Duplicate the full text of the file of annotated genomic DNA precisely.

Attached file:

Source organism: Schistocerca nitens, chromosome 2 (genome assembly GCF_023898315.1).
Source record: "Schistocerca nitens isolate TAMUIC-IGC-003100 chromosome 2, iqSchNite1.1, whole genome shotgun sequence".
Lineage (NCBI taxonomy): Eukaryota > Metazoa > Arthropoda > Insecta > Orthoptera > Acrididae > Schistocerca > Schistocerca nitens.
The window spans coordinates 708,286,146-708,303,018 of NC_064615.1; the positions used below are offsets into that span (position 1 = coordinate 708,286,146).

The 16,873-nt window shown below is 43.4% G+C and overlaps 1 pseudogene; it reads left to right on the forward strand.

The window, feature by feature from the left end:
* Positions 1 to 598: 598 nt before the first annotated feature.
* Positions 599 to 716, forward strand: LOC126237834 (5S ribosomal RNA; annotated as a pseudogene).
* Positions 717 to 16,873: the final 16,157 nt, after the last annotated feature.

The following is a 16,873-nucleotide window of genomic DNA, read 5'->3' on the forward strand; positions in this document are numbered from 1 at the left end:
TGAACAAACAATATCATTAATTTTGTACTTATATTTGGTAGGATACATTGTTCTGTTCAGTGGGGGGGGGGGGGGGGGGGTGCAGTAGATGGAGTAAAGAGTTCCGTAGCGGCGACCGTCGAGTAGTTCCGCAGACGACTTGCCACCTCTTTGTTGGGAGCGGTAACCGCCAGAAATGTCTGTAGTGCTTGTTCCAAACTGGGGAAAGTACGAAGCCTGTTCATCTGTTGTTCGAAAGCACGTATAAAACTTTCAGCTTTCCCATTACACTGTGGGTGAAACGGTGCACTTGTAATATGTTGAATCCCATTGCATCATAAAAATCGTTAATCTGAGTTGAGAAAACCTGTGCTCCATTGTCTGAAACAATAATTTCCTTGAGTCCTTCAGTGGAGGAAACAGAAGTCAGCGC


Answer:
Source organism: Schistocerca nitens, chromosome 2 (genome assembly GCF_023898315.1).
Source record: "Schistocerca nitens isolate TAMUIC-IGC-003100 chromosome 2, iqSchNite1.1, whole genome shotgun sequence".
Lineage (NCBI taxonomy): Eukaryota > Metazoa > Arthropoda > Insecta > Orthoptera > Acrididae > Schistocerca > Schistocerca nitens.
The window spans coordinates 708,286,146-708,303,018 of NC_064615.1; the positions used below are offsets into that span (position 1 = coordinate 708,286,146).

The 16,873-nt window shown below is 43.4% G+C and overlaps 1 pseudogene; it reads left to right on the forward strand.

The window, feature by feature from the left end:
* Positions 1 to 598: 598 nt before the first annotated feature.
* Positions 599 to 716, forward strand: LOC126237834 (5S ribosomal RNA; annotated as a pseudogene).
* Positions 717 to 16,873: the final 16,157 nt, after the last annotated feature.

The following is a 16,873-nucleotide window of genomic DNA, read 5'->3' on the forward strand; positions in this document are numbered from 1 at the left end:
TGAACAAACAATATCATTAATTTTGTACTTATATTTGGTAGGATACATTGTTCTGTTCAGTGGGGGGGGGGGGGGGGGGGTGCAGTAGATGGAGTAAAGAGTTCCGTAGCGGCGACCGTCGAGTAGTTCCGCAGACGACTTGCCACCTCTTTGTTGGGAGCGGTAACCGCCAGAAATGTCTGTAGTGCTTGTTCCAAACTGGGGAAAGTACGAAGCCTGTTCATCTGTTGTTCGAAAGCACGTATAAAACTTTCAGCTTTCCCATTACACTGTGGGTGAAACGGTGCACTTGTAATATGTTGAATCCCATTGCATCATAAAAATCGTTAATCTGAGTTGAGAAAACCTGTGCTCCATTGTCTGAAACAATAATTTCCTTGAGTCCTTCAGTGGAGGAAACAGAAGTCAGCGC